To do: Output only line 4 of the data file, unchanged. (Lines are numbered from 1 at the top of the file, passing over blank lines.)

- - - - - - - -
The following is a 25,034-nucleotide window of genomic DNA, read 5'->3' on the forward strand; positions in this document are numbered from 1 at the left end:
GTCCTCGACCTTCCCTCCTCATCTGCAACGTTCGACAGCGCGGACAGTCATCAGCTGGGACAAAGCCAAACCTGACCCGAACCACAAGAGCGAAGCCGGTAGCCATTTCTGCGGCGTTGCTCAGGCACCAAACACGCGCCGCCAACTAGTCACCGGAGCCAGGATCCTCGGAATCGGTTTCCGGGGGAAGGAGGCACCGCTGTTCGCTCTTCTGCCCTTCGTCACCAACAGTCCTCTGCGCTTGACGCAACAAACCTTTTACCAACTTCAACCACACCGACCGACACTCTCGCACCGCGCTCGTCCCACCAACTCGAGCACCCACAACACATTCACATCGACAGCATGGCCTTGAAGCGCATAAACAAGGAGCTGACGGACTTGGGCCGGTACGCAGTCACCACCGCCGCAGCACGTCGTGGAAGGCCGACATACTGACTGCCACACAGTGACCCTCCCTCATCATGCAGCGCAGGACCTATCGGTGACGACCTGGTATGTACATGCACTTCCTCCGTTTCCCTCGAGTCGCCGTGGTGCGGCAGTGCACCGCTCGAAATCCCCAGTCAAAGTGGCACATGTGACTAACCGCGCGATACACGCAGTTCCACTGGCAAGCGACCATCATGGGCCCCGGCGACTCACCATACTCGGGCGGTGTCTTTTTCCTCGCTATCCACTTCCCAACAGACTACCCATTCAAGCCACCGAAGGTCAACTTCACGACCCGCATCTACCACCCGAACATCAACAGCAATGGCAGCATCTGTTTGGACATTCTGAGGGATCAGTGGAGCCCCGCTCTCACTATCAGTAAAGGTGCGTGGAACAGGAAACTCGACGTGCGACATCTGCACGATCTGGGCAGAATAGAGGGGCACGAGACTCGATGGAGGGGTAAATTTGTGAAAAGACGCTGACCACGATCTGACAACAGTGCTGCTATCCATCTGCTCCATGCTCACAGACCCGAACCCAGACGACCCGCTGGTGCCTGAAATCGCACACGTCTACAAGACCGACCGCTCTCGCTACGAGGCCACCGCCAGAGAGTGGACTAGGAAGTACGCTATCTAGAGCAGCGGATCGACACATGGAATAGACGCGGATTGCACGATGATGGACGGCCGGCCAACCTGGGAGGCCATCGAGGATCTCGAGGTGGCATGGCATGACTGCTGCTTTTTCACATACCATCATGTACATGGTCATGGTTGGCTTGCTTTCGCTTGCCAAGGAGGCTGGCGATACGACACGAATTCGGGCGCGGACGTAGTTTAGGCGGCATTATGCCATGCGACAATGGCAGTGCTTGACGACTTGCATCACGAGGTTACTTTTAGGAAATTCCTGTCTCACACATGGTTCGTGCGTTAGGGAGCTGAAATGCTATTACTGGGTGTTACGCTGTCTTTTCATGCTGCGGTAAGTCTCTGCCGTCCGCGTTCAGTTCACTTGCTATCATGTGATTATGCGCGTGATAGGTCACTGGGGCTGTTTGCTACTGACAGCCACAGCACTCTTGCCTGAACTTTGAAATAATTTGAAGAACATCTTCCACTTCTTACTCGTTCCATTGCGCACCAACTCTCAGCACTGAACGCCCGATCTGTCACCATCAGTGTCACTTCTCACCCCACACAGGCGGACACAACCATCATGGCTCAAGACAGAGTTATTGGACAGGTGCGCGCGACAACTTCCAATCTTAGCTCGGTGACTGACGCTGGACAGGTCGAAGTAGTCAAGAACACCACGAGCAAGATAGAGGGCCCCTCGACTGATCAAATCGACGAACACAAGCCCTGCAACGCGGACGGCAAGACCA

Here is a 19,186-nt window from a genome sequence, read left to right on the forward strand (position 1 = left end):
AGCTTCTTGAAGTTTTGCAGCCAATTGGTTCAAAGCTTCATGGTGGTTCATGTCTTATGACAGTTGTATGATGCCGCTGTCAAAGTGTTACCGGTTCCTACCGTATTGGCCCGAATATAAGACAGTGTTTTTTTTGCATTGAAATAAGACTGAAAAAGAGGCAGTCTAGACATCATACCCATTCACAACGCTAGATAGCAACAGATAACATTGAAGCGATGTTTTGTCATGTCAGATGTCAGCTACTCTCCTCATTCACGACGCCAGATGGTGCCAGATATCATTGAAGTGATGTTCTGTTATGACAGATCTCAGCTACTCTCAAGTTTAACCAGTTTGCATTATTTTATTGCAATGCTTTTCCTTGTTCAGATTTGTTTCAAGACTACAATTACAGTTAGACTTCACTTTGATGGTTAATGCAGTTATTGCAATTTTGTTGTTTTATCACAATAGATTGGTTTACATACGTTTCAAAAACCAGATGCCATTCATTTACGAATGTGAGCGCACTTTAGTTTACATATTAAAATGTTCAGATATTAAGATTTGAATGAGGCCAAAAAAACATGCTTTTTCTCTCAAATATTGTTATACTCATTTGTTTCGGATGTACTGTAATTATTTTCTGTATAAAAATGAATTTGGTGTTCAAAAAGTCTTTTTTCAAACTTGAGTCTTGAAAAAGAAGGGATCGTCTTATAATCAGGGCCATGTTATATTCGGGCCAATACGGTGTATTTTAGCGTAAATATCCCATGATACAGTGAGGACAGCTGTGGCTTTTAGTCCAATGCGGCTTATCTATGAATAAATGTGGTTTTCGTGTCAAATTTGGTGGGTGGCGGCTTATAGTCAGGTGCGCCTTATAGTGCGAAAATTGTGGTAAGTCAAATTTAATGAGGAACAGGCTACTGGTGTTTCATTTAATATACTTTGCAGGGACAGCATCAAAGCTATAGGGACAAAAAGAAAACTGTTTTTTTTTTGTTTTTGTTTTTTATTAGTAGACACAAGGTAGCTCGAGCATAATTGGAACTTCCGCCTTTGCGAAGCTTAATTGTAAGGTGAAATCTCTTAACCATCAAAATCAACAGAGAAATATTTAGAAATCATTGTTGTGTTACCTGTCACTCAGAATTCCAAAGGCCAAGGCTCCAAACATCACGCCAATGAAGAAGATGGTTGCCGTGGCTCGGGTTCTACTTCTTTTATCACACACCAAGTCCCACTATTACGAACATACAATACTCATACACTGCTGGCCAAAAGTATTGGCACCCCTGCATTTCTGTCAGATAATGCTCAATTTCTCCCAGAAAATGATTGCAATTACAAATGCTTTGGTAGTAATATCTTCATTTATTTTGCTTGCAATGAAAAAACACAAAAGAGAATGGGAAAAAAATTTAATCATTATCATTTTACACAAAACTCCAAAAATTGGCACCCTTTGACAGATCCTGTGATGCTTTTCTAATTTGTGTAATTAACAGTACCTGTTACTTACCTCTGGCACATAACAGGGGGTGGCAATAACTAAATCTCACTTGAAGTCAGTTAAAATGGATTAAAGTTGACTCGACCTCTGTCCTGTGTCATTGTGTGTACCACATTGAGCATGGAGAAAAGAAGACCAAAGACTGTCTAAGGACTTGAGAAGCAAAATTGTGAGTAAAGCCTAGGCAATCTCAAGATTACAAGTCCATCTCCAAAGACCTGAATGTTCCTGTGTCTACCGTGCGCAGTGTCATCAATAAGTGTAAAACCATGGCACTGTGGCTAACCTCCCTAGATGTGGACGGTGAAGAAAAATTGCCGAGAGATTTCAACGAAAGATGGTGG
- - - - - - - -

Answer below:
AGCTTCTTGAAGTTTTGCAGCCAATTGGTTCAAAGCTTCATGGTGGTTCATGTCTTATGACAGTTGTATGATGCCGCTGTCAAAGTGTTACCGGTTCCTACCGTATTGGCCCGAATATAAGACAGTGTTTTTTTTGCATTGAAATAAGACTGAAAAAGAGGCAGTCTAGACATCATACCCATTCACAACGCTAGATAGCAACAGATAACATTGAAGCGATGTTTTGTCATGTCAGATGTCAGCTACTCTCCTCATTCACGACGCCAGATGGTGCCAGATATCATTGAAGTGATGTTCTGTTATGACAGATCTCAGCTACTCTCAAGTTTAACCAGTTTGCATTATTTTATTGCAATGCTTTTCCTTGTTCAGATTTGTTTCAAGACTACAATTACAGTTAGACTTCACTTTGATGGTTAATGCAGTTATTGCAATTTTGTTGTTTTATCACAATAGATTGGTTTACATACGTTTCAAAAACCAGATGCCATTCATTTACGAATGTGAGCGCACTTTAGTTTACATATTAAAATGTTCAGATATTAAGATTTGAATGAGGCCAAAAAAACATGCTTTTTCTCTCAAATATTGTTATACTCATTTGTTTCGGATGTACTGTAATTATTTTCTGTATAAAAATGAATTTGGTGTTCAAAAAGTCTTTTTTCAAACTTGAGTCTTGAAAAAGAAGGGATCGTCTTATAATCAGGGCCATGTTATATTCGGGCCAATACGGTGTATTTTAGCGTAAATATCCCATGATACAGTGAGGACAGCTGTGGCTTTTAGTCCAATGCGGCTTATCTATGAATAAATGTGGTTTTCGTGTCAAATTTGGTGGGTGGCGGCTTATAGTCAGGTGCGCCTTATAGTGCGAAAATTGTGGTAAGTCAAATTTAATGAGGAACAGGCTACTGGTGTTTCATTTAATATACTTTGCAGGGACAGCATCAAAGCTATAGGGACAAAAAGAAAACTGTTTTTTTTTTGTTTTTGTTTTTTATTAGTAGACACAAGGTAGCTCGAGCATAATTGGAACTTCCGCCTTTGCGAAGCTTAATTGTAAGGTGAAATCTCTTAACCATCAAAATCAACAGAGAAATATTTAGAAATCATTGTTGTGTTACCTGTCACTCAGAATTCCAAAGGCCAAGGCTCCAAACATCACGCCAATGAAGAAGATGGTTGCCGTGGCTCGGGTTCTACTTCTTTTATCACACACCAAGTCCCACTATTACGAACATACAATACTCATACACTGCTGGCCAAAAGTATTGGCACCCCTGCATTTCTGTCAGATAATGCTCAATTTCTCCCAGAAAATGATTGCAATTACAAATGCTTTGGTAGTAATATCTTCATTTATTTTGCTTGCAATGAAAAAACACAAAAGAGAATGGGAAAAAAATTTAATCATTATCATTTTACACAAAACTCCAAAAATTGGCACCCTTTGACAGATCCTGTGATGCTTTTCTAATTTGTGTAATTAACAGTACCTGTTACTTACCTCTGGCACATAACAGGGGGTGGCAATAACTAAATCTCACTTGAAGTCAGTTAAAATGGATTAAAGTTGACTCGACCTCTGTCCTGTGTCATTGTGTGTACCACATTGAGCATGGAGAAAAGAAGACCAAAGACTGTCTAAGGACTTGAGAAGCAAAATTGTGAGTAAAGCCTAGGCAATCTCAAGATTACAAGTCCATCTCCAAAGACCTGAATGTTCCTGTGTCTACCGTGCGCAGTGTCATCAATAAGTGTAAAACCATGGCACTGTGGCTAACCTCCCTAGATGTGGACGGTGAAGAAAAATTGCCGAGAGATTTCAACGAAAGATGGTGG